It´s been said that bad feng shui dooms some Hong Kong restaurants even before they´ve opened. Examples abound of spots where, despite great dining rooms, big name chefs and enticing menus with top produce, the experience never quite cuts it. A case in point comes in the heart of Central where Spiga has taken over the former space of Lupa, a surprisingly underwhelming joint despite having Mario Batali´s name on it.
The chef in this latest incarnation – Spiga means ear – is Enrico Bartolini, seemingly something of a celebrity back home thanks to having two Michelin stars in his Milan restaurant by the age of 33. By any stretch, that´s very impressive.
Physically, it´s also a different proposition, both inside and out. For the latter, the terrace is an absolute beauty. It was always prime real estate, but under uber designer Joyce Wang it is now sleeker than ever. A shame then that a tedious dry January meant their interesting cocktails weren´t able to tempt me, but plenty of other diners were hitting them up.
Inside too has undoubted wow factor. This is serious date night, corporate dinner or splurge territory. The welcome was one of the best in a long time from a beaming and warm reception desk, while the drinks menu boasted what was either a typo or brilliant wordplay: drought beers.
It´s essentially upmarket, contemporary Italian with the usual entrate, secondi and contorni, while interestingly pizzas are also available from $168 up and a five course tasting menu runs $788.
To kick off, a dinky amuse of beetroot came with celeriac puree and gorgonzola before´Patata uovo e uova´, namely soft potato puree with capers, salmon roe and lemon. This is by all accounts a Bartolini signature, and while it was tasty enough, it was a slightly odd combo – especially to start. Maybe we´re so used to ikura in Hong Kong that it was discordant pairing it with what was essentially mashed potato.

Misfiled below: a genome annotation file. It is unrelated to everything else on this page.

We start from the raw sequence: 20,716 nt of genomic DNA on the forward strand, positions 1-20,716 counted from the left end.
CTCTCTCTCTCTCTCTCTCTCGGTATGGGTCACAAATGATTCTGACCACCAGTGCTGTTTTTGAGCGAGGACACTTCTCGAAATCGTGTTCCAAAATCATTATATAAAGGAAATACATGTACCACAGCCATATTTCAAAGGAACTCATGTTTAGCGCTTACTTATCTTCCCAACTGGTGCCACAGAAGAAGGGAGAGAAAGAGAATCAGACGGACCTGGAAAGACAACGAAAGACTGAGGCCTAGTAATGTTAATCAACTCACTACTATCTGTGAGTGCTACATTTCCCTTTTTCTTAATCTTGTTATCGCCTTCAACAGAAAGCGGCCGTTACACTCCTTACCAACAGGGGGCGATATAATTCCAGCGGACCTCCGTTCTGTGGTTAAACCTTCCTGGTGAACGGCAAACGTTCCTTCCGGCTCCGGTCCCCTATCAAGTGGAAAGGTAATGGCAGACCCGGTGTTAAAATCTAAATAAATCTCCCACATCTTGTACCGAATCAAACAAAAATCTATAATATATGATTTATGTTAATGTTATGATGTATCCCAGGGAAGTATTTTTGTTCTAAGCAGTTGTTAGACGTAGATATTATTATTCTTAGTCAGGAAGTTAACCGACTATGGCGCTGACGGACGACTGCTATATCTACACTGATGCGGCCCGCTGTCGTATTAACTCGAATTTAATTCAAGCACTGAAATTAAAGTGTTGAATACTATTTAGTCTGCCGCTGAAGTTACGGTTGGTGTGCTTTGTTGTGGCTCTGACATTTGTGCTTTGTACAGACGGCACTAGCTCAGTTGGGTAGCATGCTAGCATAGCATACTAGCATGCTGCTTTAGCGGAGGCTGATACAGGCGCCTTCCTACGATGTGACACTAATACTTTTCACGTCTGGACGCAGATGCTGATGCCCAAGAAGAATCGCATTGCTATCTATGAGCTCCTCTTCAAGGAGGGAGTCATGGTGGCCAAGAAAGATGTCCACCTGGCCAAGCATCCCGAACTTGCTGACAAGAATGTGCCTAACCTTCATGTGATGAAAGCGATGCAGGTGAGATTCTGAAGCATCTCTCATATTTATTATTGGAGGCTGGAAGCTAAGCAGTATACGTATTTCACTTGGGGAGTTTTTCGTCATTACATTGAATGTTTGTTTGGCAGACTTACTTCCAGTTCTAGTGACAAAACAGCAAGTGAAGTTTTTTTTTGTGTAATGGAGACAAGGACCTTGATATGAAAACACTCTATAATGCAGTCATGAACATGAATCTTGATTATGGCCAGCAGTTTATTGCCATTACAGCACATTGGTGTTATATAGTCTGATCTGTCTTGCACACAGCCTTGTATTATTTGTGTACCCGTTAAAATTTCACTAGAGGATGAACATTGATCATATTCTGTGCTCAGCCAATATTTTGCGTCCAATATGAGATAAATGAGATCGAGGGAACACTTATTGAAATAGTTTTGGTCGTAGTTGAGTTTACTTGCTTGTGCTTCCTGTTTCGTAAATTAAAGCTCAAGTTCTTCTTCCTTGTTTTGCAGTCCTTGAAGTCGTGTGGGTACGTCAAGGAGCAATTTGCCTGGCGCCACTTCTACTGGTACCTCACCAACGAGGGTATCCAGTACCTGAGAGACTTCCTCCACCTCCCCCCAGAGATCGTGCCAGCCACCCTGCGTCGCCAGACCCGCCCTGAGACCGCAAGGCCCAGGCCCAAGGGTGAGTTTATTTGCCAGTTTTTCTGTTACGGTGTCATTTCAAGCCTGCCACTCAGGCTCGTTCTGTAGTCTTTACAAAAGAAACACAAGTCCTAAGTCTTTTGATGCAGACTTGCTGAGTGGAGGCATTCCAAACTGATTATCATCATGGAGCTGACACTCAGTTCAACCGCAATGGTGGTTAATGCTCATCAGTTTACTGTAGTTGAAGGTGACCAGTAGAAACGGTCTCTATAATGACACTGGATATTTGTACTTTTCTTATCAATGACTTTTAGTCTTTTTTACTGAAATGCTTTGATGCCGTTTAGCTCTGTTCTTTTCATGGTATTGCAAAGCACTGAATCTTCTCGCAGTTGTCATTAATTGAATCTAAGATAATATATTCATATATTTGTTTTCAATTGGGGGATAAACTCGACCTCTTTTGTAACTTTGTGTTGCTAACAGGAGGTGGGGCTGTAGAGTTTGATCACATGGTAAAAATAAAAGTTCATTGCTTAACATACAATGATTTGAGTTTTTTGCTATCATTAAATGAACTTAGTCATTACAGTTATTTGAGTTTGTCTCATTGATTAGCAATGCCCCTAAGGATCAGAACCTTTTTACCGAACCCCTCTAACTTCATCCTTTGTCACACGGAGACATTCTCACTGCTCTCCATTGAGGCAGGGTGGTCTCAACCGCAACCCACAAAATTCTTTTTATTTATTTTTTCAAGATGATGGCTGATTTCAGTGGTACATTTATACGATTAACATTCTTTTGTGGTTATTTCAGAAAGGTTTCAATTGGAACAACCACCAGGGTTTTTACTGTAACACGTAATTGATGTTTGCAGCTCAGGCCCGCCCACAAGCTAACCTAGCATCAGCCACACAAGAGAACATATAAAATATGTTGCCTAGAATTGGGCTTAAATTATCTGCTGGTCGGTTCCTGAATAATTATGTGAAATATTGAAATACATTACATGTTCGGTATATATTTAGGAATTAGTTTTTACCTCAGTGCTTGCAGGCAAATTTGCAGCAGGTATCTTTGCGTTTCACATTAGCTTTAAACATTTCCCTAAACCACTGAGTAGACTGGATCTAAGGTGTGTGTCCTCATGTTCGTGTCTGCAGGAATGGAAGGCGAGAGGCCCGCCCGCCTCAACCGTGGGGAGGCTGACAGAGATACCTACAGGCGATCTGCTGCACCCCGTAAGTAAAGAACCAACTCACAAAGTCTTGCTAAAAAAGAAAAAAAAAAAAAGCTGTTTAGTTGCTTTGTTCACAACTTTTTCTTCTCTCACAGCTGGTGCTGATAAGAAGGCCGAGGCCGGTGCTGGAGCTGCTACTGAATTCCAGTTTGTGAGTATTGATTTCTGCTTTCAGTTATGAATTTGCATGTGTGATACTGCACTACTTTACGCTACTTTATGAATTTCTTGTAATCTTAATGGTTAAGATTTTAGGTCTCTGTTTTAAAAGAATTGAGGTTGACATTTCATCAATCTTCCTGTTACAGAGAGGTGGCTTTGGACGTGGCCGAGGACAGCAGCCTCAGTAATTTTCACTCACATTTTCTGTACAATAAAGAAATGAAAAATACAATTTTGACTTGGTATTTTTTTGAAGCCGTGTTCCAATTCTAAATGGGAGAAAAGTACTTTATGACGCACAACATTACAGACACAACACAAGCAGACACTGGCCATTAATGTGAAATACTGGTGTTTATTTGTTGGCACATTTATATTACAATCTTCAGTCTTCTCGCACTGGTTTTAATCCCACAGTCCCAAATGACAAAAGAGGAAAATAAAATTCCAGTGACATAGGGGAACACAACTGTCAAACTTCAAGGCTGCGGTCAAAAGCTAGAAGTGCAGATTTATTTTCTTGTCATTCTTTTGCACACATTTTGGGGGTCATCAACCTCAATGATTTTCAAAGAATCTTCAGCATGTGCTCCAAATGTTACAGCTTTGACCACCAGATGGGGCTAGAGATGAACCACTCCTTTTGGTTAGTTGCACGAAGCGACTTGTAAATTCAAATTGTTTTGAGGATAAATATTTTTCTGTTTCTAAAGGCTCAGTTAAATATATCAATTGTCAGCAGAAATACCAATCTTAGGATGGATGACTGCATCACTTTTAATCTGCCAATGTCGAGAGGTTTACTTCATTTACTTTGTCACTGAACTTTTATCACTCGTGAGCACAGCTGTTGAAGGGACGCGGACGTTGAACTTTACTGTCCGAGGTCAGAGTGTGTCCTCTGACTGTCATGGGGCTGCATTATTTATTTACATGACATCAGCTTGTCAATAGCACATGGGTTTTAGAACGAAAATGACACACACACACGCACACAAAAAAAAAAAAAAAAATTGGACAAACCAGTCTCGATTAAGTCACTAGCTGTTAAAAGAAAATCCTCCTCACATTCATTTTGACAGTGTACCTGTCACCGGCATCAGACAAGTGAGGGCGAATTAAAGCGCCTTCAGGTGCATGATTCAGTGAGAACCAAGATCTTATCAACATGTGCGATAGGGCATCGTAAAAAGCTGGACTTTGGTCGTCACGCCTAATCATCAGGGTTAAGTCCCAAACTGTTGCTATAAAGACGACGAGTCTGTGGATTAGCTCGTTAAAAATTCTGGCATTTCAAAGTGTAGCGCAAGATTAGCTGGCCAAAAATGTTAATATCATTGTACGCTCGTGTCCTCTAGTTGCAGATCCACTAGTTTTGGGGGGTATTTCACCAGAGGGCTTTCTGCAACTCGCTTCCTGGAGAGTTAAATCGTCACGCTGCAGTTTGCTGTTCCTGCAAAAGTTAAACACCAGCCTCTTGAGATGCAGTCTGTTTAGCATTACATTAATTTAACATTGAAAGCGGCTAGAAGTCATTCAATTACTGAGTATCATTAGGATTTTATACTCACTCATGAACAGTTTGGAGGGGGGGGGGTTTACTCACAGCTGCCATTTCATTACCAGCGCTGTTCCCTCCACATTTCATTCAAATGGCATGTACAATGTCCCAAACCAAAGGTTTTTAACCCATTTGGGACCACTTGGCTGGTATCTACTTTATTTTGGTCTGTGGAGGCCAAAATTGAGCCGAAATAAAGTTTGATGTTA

The breads were then pretty underwhelming, a surprise in an Italian restaurant, as they hadn´t felt the warmth of an oven for some time.
A tagliatelle with a ´ragout of white chicken´ and black truffle was much better . It´s hardly rocket science to acknowledge that truffle is always welcome, but here it wasn´t even needed given the great depth of slow-cooked flavour in that sauce. The pasta was very well made, as you´d hope and expect.
The main event of veal came with a very good potato millefeuille, the meat falling apart on cue, but needing more of that unadvertised sauce.
Other dishes on the menu intrigued such as ´Seared tuna belly with apple, and Szechuan pepper sauce´. On paper it sounds seriously odd, but not knowing much about Bertolini, maybe it´s his thing to throw in a few dishes from left field into an otherwise very Italian menu.
Desserts were a strong point in the form of a lovely chocolate foam with brilliant hazelnut ice cream, then an intriguing creme brûleé with cherries and iced blueberries. Not your usual combination, again.
Service was friendly and attentive throughout. It´s also important – and fair – to stress that this was essentially still the soft opening, so some of the surprising kinks, such as the bread, may well have been ironed out by now.